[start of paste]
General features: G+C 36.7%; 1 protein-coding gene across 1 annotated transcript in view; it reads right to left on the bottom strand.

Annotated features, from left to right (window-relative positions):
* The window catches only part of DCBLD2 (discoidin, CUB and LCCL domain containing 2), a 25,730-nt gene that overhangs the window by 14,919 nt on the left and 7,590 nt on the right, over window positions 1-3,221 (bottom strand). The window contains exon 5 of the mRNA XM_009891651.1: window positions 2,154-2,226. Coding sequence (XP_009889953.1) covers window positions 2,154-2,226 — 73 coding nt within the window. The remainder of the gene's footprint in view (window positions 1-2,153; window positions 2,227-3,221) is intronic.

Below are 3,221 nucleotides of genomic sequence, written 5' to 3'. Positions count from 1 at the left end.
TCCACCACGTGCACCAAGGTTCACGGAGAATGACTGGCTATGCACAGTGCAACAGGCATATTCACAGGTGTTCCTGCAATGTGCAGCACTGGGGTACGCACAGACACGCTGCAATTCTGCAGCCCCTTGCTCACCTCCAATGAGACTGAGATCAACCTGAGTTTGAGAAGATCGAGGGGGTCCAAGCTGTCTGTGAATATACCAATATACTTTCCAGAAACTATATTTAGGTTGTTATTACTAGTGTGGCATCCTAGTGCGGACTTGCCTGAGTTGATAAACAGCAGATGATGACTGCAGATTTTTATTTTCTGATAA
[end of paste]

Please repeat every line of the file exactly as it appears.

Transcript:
General features: G+C 36.7%; 1 protein-coding gene across 1 annotated transcript in view; it reads right to left on the bottom strand.

Annotated features, from left to right (window-relative positions):
* The window catches only part of DCBLD2 (discoidin, CUB and LCCL domain containing 2), a 25,730-nt gene that overhangs the window by 14,919 nt on the left and 7,590 nt on the right, over window positions 1-3,221 (bottom strand). The window contains exon 5 of the mRNA XM_009891651.1: window positions 2,154-2,226. Coding sequence (XP_009889953.1) covers window positions 2,154-2,226 — 73 coding nt within the window. The remainder of the gene's footprint in view (window positions 1-2,153; window positions 2,227-3,221) is intronic.

Below are 3,221 nucleotides of genomic sequence, written 5' to 3'. Positions count from 1 at the left end.
TCCACCACGTGCACCAAGGTTCACGGAGAATGACTGGCTATGCACAGTGCAACAGGCATATTCACAGGTGTTCCTGCAATGTGCAGCACTGGGGTACGCACAGACACGCTGCAATTCTGCAGCCCCTTGCTCACCTCCAATGAGACTGAGATCAACCTGAGTTTGAGAAGATCGAGGGGGTCCAAGCTGTCTGTGAATATACCAATATACTTTCCAGAAACTATATTTAGGTTGTTATTACTAGTGTGGCATCCTAGTGCGGACTTGCCTGAGTTGATAAACAGCAGATGATGACTGCAGATTTTTATTTTCTGATAA